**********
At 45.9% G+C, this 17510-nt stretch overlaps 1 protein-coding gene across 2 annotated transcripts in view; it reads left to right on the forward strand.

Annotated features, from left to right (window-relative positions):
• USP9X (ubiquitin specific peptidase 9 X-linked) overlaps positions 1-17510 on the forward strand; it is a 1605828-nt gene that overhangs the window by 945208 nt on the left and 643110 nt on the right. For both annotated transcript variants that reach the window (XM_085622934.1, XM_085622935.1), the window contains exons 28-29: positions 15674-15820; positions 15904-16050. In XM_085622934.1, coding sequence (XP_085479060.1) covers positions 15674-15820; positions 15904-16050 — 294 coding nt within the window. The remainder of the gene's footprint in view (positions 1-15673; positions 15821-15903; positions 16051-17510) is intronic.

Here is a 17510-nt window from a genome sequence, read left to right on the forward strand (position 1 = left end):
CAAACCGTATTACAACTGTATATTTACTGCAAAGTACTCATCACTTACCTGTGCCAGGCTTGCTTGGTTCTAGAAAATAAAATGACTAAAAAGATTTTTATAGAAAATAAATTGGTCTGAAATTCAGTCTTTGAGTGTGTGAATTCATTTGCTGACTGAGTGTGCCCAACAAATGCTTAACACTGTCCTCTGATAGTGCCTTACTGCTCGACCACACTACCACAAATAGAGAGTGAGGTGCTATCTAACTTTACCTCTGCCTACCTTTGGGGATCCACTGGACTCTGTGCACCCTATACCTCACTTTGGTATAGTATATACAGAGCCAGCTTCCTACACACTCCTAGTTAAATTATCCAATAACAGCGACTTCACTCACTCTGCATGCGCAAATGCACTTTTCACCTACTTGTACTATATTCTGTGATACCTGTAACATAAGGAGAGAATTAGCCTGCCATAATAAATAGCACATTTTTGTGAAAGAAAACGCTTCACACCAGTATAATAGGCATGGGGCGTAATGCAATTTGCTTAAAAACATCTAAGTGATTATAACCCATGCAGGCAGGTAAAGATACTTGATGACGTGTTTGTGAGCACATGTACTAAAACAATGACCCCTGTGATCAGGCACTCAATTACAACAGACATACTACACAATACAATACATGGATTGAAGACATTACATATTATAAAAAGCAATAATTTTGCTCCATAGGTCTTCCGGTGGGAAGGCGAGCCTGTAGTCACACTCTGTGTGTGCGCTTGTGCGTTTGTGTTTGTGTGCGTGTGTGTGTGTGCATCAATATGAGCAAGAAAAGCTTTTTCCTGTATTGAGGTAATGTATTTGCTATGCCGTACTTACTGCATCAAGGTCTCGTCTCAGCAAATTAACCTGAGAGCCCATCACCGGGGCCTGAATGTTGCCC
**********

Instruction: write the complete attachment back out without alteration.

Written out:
At 45.9% G+C, this 17510-nt stretch overlaps 1 protein-coding gene across 2 annotated transcripts in view; it reads left to right on the forward strand.

Annotated features, from left to right (window-relative positions):
• USP9X (ubiquitin specific peptidase 9 X-linked) overlaps positions 1-17510 on the forward strand; it is a 1605828-nt gene that overhangs the window by 945208 nt on the left and 643110 nt on the right. For both annotated transcript variants that reach the window (XM_085622934.1, XM_085622935.1), the window contains exons 28-29: positions 15674-15820; positions 15904-16050. In XM_085622934.1, coding sequence (XP_085479060.1) covers positions 15674-15820; positions 15904-16050 — 294 coding nt within the window. The remainder of the gene's footprint in view (positions 1-15673; positions 15821-15903; positions 16051-17510) is intronic.

Here is a 17510-nt window from a genome sequence, read left to right on the forward strand (position 1 = left end):
CAAACCGTATTACAACTGTATATTTACTGCAAAGTACTCATCACTTACCTGTGCCAGGCTTGCTTGGTTCTAGAAAATAAAATGACTAAAAAGATTTTTATAGAAAATAAATTGGTCTGAAATTCAGTCTTTGAGTGTGTGAATTCATTTGCTGACTGAGTGTGCCCAACAAATGCTTAACACTGTCCTCTGATAGTGCCTTACTGCTCGACCACACTACCACAAATAGAGAGTGAGGTGCTATCTAACTTTACCTCTGCCTACCTTTGGGGATCCACTGGACTCTGTGCACCCTATACCTCACTTTGGTATAGTATATACAGAGCCAGCTTCCTACACACTCCTAGTTAAATTATCCAATAACAGCGACTTCACTCACTCTGCATGCGCAAATGCACTTTTCACCTACTTGTACTATATTCTGTGATACCTGTAACATAAGGAGAGAATTAGCCTGCCATAATAAATAGCACATTTTTGTGAAAGAAAACGCTTCACACCAGTATAATAGGCATGGGGCGTAATGCAATTTGCTTAAAAACATCTAAGTGATTATAACCCATGCAGGCAGGTAAAGATACTTGATGACGTGTTTGTGAGCACATGTACTAAAACAATGACCCCTGTGATCAGGCACTCAATTACAACAGACATACTACACAATACAATACATGGATTGAAGACATTACATATTATAAAAAGCAATAATTTTGCTCCATAGGTCTTCCGGTGGGAAGGCGAGCCTGTAGTCACACTCTGTGTGTGCGCTTGTGCGTTTGTGTTTGTGTGCGTGTGTGTGTGTGCATCAATATGAGCAAGAAAAGCTTTTTCCTGTATTGAGGTAATGTATTTGCTATGCCGTACTTACTGCATCAAGGTCTCGTCTCAGCAAATTAACCTGAGAGCCCATCACCGGGGCCTGAATGTTGCCC